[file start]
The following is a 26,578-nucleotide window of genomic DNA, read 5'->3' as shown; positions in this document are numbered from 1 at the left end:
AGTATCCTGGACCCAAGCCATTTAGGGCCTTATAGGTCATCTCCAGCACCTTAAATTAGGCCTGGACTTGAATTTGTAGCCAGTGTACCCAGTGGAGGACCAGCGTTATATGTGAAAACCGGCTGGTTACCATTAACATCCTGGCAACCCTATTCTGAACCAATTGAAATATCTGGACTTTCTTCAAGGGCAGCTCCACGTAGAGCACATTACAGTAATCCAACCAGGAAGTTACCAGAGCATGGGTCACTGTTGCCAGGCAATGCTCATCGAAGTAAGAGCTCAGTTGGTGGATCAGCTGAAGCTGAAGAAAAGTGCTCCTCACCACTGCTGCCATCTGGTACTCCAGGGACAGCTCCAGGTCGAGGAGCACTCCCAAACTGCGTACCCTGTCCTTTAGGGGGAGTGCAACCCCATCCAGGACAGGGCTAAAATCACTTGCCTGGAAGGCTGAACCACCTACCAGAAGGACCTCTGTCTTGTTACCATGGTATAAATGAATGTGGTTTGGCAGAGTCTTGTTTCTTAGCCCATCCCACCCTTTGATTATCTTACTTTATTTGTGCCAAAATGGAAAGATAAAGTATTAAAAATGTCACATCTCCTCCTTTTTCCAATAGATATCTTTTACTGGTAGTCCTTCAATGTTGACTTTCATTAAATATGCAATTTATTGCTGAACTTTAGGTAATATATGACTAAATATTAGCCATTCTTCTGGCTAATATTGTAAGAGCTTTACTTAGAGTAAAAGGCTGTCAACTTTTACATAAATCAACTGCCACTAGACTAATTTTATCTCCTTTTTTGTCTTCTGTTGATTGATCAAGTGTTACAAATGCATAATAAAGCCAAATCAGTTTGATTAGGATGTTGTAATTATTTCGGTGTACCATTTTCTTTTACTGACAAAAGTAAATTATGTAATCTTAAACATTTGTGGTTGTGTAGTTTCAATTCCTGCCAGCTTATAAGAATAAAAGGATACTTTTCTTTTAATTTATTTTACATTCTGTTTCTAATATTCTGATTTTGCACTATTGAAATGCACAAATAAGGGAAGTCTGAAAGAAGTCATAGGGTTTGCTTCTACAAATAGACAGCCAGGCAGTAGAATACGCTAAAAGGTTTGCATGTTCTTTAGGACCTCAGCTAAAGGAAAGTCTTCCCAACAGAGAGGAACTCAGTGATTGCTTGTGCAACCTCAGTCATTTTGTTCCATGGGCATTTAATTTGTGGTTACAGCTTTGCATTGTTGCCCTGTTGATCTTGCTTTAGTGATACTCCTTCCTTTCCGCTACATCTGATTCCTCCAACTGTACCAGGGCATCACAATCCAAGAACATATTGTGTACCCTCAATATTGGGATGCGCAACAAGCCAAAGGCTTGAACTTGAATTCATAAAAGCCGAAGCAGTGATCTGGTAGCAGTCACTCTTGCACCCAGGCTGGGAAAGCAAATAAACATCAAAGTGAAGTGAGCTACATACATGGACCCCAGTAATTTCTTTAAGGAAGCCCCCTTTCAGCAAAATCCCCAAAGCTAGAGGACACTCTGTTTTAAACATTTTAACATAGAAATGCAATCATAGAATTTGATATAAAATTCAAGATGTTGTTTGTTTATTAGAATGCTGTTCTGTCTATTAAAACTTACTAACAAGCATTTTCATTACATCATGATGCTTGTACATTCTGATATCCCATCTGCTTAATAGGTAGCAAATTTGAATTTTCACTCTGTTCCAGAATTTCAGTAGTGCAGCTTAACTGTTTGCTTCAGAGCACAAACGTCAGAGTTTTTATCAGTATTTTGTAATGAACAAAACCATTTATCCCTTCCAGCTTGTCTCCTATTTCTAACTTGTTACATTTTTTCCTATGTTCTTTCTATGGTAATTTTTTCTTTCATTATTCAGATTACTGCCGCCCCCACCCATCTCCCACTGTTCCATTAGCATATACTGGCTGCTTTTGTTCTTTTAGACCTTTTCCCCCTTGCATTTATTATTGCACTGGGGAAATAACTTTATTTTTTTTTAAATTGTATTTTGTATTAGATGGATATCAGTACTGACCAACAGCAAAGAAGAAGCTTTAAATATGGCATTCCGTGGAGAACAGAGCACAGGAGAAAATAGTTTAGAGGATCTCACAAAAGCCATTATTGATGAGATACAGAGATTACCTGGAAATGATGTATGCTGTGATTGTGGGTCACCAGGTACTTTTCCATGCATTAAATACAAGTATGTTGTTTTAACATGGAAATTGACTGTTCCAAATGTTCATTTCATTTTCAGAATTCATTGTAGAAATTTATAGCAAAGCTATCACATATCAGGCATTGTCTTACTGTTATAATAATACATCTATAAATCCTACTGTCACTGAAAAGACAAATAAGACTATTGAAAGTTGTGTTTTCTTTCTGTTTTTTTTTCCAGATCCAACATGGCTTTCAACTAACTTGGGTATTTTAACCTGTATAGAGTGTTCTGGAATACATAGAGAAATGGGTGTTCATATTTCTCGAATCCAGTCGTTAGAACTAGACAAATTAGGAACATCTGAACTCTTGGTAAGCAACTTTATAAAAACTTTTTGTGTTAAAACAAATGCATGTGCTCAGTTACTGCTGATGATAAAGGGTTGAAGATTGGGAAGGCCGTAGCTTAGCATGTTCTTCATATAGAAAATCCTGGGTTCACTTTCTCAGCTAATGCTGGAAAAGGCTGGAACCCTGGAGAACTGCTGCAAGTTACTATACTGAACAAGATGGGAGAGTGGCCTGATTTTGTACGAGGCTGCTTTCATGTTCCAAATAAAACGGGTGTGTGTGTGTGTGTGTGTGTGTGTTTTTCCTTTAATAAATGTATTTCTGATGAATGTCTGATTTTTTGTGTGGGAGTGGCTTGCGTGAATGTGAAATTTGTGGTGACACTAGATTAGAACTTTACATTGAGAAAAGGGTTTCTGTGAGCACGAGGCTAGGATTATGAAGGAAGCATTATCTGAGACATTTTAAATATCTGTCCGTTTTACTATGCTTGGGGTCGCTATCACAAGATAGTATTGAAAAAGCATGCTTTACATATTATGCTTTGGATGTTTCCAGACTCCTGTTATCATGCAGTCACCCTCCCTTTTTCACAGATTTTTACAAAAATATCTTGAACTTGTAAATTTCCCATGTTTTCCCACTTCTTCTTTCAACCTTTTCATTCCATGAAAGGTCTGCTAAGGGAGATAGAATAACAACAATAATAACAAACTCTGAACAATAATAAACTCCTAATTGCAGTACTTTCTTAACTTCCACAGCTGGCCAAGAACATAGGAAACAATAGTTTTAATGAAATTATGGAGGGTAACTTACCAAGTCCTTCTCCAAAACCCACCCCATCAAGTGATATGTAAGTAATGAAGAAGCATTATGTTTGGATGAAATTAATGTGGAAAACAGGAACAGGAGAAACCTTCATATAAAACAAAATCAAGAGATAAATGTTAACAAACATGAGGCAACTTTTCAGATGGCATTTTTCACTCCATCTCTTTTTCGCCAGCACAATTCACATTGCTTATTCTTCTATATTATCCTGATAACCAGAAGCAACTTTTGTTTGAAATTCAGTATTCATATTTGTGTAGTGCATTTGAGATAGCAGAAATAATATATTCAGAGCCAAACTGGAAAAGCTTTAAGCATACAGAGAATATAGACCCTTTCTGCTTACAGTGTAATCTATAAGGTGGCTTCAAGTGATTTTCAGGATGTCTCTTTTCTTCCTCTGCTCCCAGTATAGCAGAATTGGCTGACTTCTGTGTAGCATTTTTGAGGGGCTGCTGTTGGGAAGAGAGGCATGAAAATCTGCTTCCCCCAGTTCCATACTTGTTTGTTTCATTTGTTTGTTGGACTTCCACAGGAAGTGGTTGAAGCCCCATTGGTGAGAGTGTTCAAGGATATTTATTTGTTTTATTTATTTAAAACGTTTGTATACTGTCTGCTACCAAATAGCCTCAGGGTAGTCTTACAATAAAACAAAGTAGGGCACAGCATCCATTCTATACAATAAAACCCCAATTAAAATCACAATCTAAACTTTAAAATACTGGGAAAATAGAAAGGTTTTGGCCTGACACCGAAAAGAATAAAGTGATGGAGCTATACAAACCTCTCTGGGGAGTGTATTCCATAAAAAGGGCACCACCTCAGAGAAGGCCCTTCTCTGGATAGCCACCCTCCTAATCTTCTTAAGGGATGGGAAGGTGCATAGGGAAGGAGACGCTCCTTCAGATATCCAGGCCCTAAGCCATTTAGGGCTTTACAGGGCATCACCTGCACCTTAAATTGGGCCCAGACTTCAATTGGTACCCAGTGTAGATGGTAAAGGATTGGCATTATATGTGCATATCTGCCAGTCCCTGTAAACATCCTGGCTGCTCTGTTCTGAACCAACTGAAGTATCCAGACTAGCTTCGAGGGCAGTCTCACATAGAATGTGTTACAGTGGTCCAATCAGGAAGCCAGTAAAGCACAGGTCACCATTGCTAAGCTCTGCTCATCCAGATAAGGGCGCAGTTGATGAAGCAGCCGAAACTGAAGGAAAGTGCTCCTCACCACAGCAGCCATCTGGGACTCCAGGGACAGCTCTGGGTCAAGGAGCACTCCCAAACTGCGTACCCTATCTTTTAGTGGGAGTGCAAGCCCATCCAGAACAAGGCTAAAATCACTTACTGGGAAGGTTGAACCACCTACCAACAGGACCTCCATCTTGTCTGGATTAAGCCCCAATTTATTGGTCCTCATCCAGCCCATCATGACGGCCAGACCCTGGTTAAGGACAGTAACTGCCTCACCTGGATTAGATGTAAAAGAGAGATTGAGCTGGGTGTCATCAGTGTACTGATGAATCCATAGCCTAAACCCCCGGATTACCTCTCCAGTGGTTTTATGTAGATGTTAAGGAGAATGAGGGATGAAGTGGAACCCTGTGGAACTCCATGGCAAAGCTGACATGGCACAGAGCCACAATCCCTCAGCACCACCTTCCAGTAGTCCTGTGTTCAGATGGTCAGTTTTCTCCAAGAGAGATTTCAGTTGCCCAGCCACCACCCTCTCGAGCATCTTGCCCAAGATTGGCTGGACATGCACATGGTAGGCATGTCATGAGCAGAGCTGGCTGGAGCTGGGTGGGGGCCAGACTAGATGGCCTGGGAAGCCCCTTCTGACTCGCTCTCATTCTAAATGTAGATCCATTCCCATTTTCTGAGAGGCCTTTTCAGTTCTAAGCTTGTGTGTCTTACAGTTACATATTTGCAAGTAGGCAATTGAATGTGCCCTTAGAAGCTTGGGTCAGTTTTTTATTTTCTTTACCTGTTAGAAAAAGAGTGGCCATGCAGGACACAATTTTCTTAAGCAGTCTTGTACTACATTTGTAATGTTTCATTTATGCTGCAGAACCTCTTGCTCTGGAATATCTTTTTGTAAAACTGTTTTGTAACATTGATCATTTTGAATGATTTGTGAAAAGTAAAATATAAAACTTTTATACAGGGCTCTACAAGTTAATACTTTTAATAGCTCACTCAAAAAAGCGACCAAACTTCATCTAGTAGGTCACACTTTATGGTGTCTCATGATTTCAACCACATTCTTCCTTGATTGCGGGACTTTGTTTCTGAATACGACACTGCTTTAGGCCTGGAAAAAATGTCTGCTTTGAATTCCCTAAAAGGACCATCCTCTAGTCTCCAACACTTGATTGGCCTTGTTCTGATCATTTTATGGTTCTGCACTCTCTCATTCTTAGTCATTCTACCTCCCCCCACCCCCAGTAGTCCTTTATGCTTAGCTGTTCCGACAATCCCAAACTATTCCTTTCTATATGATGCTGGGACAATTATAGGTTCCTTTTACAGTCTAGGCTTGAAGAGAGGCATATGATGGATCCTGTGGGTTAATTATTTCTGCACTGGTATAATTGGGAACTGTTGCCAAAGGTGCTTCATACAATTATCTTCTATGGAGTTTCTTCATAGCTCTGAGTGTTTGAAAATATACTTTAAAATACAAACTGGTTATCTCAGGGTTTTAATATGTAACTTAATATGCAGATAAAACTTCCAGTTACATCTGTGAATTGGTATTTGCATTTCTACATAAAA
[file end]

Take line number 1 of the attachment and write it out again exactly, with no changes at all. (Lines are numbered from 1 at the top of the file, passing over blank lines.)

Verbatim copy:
The following is a 26,578-nucleotide window of genomic DNA, read 5'->3' as shown; positions in this document are numbered from 1 at the left end: